On July 2 and 3, 2009 100 waste pickers from across the country gathered for South Africa's First National Waste Picker Meeting. The waste pickers came from 26 landfills in seven of South Africa's nine provinces.
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groundWork's report about the role of the informal recoverers and their influence of waste management systems. Case studies from South-African municipalities are presented. Includes Msunduzi's Attempt to Eradicate Reclaiming, the struggle against enclosure in Metsimaholo Municipality, Inclusion and Support for Reclaimers in Emfuleni, Reclaiming in Three Municipalities, and policy recommendations.
Management of burgeoning solid wastes has become a critical issue for almost all the major cities in India. Although the responsibility of solid waste management remains primarily with the municipal bodies, several other stakeholder groups play significant roles in the process. In the Indian scenario the so-called waste pickers, who come from highly vulnerable social backgrounds, play a unique role.
This report is based on a study of 103 waste recyclers. It shows that the sector has been impacted by the crash in prices of scrap which happened from April to December 2008. 70% of those interviewed stated that their work was bad or very bad. Of these, 14% identified the drop in share prices as a cause of the price crash. The study revealed that wastepickers were being forced to liquidate their assets, including those kept aside for emergencies.
Energy Justice Network's brief note on US Climate Legislation in 2009. Landfill gas recovery and biomass are mentioned.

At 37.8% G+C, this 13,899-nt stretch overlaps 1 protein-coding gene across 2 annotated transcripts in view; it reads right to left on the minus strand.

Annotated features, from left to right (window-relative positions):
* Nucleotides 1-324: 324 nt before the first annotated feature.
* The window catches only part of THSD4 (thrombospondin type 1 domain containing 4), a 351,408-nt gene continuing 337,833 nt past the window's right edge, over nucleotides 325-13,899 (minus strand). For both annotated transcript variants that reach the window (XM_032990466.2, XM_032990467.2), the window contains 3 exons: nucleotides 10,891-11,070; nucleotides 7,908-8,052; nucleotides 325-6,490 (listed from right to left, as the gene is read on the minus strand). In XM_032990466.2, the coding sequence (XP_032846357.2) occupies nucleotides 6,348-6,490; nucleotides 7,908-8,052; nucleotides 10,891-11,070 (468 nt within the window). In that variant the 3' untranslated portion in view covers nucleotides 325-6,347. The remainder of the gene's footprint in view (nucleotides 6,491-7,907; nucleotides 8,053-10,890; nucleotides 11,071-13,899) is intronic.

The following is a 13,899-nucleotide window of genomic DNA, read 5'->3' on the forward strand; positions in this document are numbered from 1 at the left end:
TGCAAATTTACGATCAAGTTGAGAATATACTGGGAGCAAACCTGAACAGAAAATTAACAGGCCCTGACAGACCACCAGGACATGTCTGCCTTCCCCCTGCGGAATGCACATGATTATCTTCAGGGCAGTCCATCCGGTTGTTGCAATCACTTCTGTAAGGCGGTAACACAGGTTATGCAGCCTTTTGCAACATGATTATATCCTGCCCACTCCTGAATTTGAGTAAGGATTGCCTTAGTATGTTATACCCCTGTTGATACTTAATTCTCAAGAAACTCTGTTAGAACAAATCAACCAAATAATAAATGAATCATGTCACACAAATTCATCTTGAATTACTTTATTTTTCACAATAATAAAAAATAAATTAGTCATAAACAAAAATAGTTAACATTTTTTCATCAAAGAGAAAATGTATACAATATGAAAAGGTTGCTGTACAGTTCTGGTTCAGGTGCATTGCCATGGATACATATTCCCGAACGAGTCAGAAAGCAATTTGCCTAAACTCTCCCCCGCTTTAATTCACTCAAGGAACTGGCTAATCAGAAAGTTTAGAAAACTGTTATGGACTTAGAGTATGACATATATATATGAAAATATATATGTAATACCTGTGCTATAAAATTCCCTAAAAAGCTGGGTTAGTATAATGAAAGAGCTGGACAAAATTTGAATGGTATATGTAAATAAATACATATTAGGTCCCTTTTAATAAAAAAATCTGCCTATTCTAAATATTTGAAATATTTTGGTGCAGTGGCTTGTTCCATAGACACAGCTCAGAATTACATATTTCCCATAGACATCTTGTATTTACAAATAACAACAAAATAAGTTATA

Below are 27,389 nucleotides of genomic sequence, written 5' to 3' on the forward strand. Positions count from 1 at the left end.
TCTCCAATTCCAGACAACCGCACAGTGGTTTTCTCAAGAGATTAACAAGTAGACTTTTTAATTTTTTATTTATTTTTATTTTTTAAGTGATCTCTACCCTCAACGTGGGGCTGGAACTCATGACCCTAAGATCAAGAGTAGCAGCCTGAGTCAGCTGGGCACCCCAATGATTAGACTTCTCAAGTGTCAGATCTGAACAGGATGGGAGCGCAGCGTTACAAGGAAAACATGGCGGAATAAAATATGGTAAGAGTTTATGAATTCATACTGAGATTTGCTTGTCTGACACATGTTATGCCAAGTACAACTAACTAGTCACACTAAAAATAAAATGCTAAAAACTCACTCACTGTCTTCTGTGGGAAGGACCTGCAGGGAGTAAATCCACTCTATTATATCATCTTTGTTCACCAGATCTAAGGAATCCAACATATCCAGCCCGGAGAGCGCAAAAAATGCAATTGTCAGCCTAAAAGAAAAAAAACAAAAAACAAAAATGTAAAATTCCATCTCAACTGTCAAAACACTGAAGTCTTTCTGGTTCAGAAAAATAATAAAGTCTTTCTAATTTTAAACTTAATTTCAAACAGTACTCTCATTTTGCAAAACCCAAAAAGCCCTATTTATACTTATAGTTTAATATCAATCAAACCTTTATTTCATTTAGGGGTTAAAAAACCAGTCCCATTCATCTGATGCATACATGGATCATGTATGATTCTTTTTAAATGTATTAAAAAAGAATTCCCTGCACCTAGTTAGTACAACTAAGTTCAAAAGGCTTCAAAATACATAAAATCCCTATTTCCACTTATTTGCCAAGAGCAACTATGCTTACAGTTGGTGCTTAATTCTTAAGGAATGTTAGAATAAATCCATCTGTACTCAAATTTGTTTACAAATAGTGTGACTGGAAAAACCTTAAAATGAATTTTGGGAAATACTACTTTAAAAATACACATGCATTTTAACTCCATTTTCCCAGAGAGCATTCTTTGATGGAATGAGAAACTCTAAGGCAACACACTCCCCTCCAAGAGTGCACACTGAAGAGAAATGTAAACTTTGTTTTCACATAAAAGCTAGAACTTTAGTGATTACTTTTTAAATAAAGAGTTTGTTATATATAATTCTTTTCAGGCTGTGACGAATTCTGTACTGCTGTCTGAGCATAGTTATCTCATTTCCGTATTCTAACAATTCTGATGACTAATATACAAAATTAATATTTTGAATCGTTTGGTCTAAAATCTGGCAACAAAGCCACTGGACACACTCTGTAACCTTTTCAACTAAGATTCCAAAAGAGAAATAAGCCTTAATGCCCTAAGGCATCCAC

Check out the original URL for the latest updates: http://www.energyjustice.net/files/climate/factsheet-climatebill.pdf
"Landfill gas" is not the same as "natural gas" or "methane." They are three separate terms that mean different things. The term "landfill methane" is deceiving as it implies that landfill gas is simply methane. Landfill gas is about 45-55% methane, with the remainder being mostly carbon dioxide (CO2).
Energy Justice Network's presentation on landfill gas, biomass and incineration.
The Landfill Gas to Energy (LFGTE) Task Force was asked to evaluate whether LFGTE facilities decrease or increase net greenhouse gas (GHG) emissions. We have unanimously concluded that reliance on landfill gas to generate electricity results in increased net GHG emissions.
This document is available as supplementary data for inclusion as online documentation. It includes:
a) Table 1, showing the list of tumors analyzed
b) Table 2, showing a description of industrial facilities analyzed in the paper
c) Table 3, showing the types of substances and amounts released to air by Spanish–based incinerators and hazardous waste treatment installations